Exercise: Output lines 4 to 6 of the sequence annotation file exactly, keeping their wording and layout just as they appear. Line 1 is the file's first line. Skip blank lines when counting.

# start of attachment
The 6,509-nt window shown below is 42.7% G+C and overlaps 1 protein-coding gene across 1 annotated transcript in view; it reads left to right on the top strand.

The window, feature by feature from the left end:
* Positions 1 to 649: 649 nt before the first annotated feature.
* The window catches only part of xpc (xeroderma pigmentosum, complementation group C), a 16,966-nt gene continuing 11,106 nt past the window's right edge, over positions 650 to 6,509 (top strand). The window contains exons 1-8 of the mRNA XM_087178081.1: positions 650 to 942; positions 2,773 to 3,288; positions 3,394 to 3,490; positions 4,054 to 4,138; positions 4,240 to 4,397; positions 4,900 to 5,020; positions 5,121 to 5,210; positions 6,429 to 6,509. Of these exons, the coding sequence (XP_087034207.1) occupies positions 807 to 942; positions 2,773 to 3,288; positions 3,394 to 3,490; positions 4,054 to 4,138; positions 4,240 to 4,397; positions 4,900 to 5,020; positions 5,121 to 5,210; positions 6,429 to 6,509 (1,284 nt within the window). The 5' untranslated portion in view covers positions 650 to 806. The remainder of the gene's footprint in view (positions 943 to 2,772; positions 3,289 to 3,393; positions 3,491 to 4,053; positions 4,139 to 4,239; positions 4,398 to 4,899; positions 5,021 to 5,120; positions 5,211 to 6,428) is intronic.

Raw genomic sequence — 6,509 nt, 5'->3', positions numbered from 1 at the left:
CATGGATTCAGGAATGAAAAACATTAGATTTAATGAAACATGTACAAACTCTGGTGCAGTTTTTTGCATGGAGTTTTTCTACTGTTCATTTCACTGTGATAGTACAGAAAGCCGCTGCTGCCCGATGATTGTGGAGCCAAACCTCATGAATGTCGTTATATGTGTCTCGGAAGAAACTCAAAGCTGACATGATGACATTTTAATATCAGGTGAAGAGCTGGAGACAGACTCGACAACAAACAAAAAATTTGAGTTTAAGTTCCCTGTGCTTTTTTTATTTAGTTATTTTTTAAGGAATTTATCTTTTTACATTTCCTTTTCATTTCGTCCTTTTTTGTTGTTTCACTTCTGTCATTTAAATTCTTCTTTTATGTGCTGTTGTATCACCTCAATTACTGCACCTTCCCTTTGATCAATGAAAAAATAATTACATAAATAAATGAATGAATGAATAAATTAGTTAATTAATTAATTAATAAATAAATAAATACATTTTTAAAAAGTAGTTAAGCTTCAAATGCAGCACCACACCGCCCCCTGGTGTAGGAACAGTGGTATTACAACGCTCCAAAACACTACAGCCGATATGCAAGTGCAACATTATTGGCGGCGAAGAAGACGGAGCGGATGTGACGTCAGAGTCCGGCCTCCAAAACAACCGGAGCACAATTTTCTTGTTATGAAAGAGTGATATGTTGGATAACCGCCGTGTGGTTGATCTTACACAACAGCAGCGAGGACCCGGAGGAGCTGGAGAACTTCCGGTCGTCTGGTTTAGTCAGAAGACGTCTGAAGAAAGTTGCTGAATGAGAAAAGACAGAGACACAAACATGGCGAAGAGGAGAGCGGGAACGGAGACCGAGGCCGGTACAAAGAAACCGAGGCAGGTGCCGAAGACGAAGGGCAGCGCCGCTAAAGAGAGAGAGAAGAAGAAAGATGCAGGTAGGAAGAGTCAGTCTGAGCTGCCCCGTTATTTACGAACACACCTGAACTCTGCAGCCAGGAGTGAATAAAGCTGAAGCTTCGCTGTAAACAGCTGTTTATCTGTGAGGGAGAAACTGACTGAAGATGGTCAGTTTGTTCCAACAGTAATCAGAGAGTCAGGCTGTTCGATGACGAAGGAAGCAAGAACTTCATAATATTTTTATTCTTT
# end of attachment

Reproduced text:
* The window catches only part of xpc (xeroderma pigmentosum, complementation group C), a 16,966-nt gene continuing 11,106 nt past the window's right edge, over positions 650 to 6,509 (top strand). The window contains exons 1-8 of the mRNA XM_087178081.1: positions 650 to 942; positions 2,773 to 3,288; positions 3,394 to 3,490; positions 4,054 to 4,138; positions 4,240 to 4,397; positions 4,900 to 5,020; positions 5,121 to 5,210; positions 6,429 to 6,509. Of these exons, the coding sequence (XP_087034207.1) occupies positions 807 to 942; positions 2,773 to 3,288; positions 3,394 to 3,490; positions 4,054 to 4,138; positions 4,240 to 4,397; positions 4,900 to 5,020; positions 5,121 to 5,210; positions 6,429 to 6,509 (1,284 nt within the window). The 5' untranslated portion in view covers positions 650 to 806. The remainder of the gene's footprint in view (positions 943 to 2,772; positions 3,289 to 3,393; positions 3,491 to 4,053; positions 4,139 to 4,239; positions 4,398 to 4,899; positions 5,021 to 5,120; positions 5,211 to 6,428) is intronic.

Raw genomic sequence — 6,509 nt, 5'->3', positions numbered from 1 at the left:
CATGGATTCAGGAATGAAAAACATTAGATTTAATGAAACATGTACAAACTCTGGTGCAGTTTTTTGCATGGAGTTTTTCTACTGTTCATTTCACTGTGATAGTACAGAAAGCCGCTGCTGCCCGATGATTGTGGAGCCAAACCTCATGAATGTCGTTATATGTGTCTCGGAAGAAACTCAAAGCTGACATGATGACATTTTAATATCAGGTGAAGAGCTGGAGACAGACTCGACAACAAACAAAAAATTTGAGTTTAAGTTCCCTGTGCTTTTTTTATTTAGTTATTTTTTAAGGAATTTATCTTTTTACATTTCCTTTTCATTTCGTCCTTTTTTGTTGTTTCACTTCTGTCATTTAAATTCTTCTTTTATGTGCTGTTGTATCACCTCAATTACTGCACCTTCCCTTTGATCAATGAAAAAATAATTACATAAATAAATGAATGAATGAATAAATTAGTTAATTAATTAATTAATAAATAAATAAATACATTTTTAAAAAGTAGTTAAGCTTCAAATGCAGCACCACACCGCCCCCTGGTGTAGGAACAGTGGTATTACAACGCTCCAAAACACTACAGCCGATATGCAAGTGCAACATTATTGGCGGCGAAGAAGACGGAGCGGATGTGACGTCAGAGTCCGGCCTCCAAAACAACCGGAGCACAATTTTCTTGTTATGAAAGAGTGATATGTTGGATAACCGCCGTGTGGTTGATCTTACACAACAGCAGCGAGGACCCGGAGGAGCTGGAGAACTTCCGGTCGTCTGGTTTAGTCAGAAGACGTCTGAAGAAAGTTGCTGAATGAGAAAAGACAGAGACACAAACATGGCGAAGAGGAGAGCGGGAACGGAGACCGAGGCCGGTACAAAGAAACCGAGGCAGGTGCCGAAGACGAAGGGCAGCGCCGCTAAAGAGAGAGAGAAGAAGAAAGATGCAGGTAGGAAGAGTCAGTCTGAGCTGCCCCGTTATTTACGAACACACCTGAACTCTGCAGCCAGGAGTGAATAAAGCTGAAGCTTCGCTGTAAACAGCTGTTTATCTGTGAGGGAGAAACTGACTGAAGATGGTCAGTTTGTTCCAACAGTAATCAGAGAGTCAGGCTGTTCGATGACGAAGGAAGCAAGAACTTCATAATATTTTTATTCTTT